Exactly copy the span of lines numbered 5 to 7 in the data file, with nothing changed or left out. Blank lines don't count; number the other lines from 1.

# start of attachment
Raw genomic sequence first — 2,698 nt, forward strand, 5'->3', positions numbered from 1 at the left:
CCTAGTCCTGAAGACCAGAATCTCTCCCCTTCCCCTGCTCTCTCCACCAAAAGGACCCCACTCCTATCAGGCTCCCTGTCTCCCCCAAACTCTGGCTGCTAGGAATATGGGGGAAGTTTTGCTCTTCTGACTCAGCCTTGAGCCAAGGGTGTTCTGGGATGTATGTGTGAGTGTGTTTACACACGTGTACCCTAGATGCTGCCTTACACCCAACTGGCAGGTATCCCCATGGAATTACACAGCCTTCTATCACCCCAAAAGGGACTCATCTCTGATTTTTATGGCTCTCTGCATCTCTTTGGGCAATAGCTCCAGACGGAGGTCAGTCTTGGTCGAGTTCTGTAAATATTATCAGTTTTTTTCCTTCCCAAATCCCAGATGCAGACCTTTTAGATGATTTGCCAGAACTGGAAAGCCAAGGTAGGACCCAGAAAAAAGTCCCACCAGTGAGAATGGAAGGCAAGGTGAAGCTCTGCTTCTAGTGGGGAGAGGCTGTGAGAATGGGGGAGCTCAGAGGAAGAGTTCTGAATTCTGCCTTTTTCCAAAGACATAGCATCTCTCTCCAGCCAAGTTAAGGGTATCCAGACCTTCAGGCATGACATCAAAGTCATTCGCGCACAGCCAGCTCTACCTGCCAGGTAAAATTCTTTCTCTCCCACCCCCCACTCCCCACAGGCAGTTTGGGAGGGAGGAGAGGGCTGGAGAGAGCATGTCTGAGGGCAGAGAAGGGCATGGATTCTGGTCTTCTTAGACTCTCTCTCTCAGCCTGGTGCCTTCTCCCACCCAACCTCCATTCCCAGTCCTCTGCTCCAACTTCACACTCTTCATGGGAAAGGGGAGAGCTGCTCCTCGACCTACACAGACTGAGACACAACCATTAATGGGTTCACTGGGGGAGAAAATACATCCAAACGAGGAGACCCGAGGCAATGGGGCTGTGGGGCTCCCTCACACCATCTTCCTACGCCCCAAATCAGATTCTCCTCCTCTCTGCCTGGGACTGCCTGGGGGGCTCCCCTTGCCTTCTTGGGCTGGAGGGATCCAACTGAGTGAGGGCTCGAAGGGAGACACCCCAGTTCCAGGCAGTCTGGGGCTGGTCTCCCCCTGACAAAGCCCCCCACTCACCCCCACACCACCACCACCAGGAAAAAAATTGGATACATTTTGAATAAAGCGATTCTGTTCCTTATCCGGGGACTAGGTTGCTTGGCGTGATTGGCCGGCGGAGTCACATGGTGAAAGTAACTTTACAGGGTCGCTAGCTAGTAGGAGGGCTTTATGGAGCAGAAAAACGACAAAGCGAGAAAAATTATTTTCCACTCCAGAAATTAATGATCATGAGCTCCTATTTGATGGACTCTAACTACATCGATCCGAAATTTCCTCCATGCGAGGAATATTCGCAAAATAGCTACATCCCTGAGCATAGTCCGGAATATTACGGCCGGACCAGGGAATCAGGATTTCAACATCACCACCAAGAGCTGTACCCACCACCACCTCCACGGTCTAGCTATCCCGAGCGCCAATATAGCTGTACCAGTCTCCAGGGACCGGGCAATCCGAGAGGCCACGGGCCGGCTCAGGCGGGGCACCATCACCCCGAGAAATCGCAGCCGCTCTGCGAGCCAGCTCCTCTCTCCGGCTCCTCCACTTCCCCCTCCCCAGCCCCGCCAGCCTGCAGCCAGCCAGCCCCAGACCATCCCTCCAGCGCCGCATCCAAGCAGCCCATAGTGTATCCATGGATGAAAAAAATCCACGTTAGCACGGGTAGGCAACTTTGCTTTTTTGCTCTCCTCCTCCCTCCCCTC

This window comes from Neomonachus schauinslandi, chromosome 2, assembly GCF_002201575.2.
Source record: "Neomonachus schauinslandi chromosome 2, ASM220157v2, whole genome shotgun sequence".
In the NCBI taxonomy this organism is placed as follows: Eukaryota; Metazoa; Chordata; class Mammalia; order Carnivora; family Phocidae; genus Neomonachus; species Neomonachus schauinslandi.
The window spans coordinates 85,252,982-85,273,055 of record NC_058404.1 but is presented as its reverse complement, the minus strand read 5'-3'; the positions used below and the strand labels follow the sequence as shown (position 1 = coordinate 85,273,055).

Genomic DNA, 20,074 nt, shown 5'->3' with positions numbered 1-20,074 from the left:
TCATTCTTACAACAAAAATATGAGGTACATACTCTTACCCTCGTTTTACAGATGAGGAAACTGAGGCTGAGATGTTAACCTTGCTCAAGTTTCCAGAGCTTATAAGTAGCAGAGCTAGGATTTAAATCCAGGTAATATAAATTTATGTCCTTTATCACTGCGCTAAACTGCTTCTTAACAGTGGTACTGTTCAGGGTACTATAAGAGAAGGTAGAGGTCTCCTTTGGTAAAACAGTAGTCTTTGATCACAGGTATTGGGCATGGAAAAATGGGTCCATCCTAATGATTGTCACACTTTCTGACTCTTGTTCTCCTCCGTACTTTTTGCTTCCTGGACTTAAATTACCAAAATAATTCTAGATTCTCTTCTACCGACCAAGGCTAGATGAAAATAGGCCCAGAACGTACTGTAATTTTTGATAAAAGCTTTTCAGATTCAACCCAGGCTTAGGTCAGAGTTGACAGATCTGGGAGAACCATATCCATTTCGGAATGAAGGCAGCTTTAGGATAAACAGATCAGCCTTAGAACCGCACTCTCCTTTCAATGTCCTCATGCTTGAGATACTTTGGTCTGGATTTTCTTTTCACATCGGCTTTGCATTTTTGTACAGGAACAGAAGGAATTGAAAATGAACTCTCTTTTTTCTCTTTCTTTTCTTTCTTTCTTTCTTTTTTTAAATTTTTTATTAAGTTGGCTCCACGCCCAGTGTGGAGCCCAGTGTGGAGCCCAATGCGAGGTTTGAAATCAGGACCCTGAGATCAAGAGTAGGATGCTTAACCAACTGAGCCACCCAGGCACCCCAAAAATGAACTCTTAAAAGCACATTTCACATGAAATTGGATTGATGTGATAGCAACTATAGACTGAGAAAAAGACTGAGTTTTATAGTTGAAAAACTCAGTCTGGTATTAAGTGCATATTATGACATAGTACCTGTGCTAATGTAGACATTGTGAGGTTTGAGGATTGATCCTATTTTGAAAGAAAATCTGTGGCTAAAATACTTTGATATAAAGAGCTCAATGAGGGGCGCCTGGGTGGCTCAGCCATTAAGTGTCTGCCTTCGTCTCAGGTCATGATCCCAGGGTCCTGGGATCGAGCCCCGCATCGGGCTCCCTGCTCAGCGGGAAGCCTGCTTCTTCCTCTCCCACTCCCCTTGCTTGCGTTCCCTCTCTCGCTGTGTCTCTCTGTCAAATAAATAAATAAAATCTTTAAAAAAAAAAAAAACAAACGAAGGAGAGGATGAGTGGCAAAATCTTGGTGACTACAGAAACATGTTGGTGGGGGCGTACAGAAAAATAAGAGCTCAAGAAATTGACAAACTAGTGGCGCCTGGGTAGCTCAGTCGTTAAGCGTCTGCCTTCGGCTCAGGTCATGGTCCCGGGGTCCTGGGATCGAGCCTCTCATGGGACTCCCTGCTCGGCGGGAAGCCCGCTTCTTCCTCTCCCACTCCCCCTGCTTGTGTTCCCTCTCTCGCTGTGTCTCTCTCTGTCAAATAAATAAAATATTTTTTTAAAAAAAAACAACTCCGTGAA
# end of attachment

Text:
In the NCBI taxonomy this organism is placed as follows: Eukaryota; Metazoa; Chordata; class Mammalia; order Carnivora; family Phocidae; genus Neomonachus; species Neomonachus schauinslandi.
The window spans coordinates 85,252,982-85,273,055 of record NC_058404.1 but is presented as its reverse complement, the minus strand read 5'-3'; the positions used below and the strand labels follow the sequence as shown (position 1 = coordinate 85,273,055).

Genomic DNA, 20,074 nt, shown 5'->3' with positions numbered 1-20,074 from the left: